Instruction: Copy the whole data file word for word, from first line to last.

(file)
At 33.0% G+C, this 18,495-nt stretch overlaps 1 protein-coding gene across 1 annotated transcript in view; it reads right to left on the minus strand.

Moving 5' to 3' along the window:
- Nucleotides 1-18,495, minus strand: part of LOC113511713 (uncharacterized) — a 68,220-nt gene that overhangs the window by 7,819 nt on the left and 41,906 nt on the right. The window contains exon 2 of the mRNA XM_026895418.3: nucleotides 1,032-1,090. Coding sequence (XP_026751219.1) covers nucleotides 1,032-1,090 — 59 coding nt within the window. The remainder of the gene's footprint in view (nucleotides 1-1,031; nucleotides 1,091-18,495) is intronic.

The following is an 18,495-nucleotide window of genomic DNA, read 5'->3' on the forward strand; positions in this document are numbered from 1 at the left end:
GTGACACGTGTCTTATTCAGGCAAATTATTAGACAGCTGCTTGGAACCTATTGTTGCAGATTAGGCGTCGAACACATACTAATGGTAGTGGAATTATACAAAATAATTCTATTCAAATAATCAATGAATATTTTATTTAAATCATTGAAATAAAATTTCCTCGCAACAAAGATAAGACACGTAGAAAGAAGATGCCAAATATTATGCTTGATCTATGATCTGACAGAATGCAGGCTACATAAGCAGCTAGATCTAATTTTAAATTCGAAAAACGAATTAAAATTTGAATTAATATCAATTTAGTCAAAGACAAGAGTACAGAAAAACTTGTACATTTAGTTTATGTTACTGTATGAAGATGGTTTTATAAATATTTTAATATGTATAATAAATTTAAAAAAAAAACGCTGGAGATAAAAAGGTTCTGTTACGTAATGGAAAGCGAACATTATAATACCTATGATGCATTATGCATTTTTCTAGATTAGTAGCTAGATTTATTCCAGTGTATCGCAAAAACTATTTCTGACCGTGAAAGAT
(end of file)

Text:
At 33.0% G+C, this 18,495-nt stretch overlaps 1 protein-coding gene across 1 annotated transcript in view; it reads right to left on the minus strand.

Moving 5' to 3' along the window:
- Nucleotides 1-18,495, minus strand: part of LOC113511713 (uncharacterized) — a 68,220-nt gene that overhangs the window by 7,819 nt on the left and 41,906 nt on the right. The window contains exon 2 of the mRNA XM_026895418.3: nucleotides 1,032-1,090. Coding sequence (XP_026751219.1) covers nucleotides 1,032-1,090 — 59 coding nt within the window. The remainder of the gene's footprint in view (nucleotides 1-1,031; nucleotides 1,091-18,495) is intronic.

The following is an 18,495-nucleotide window of genomic DNA, read 5'->3' on the forward strand; positions in this document are numbered from 1 at the left end:
GTGACACGTGTCTTATTCAGGCAAATTATTAGACAGCTGCTTGGAACCTATTGTTGCAGATTAGGCGTCGAACACATACTAATGGTAGTGGAATTATACAAAATAATTCTATTCAAATAATCAATGAATATTTTATTTAAATCATTGAAATAAAATTTCCTCGCAACAAAGATAAGACACGTAGAAAGAAGATGCCAAATATTATGCTTGATCTATGATCTGACAGAATGCAGGCTACATAAGCAGCTAGATCTAATTTTAAATTCGAAAAACGAATTAAAATTTGAATTAATATCAATTTAGTCAAAGACAAGAGTACAGAAAAACTTGTACATTTAGTTTATGTTACTGTATGAAGATGGTTTTATAAATATTTTAATATGTATAATAAATTTAAAAAAAAAACGCTGGAGATAAAAAGGTTCTGTTACGTAATGGAAAGCGAACATTATAATACCTATGATGCATTATGCATTTTTCTAGATTAGTAGCTAGATTTATTCCAGTGTATCGCAAAAACTATTTCTGACCGTGAAAGAT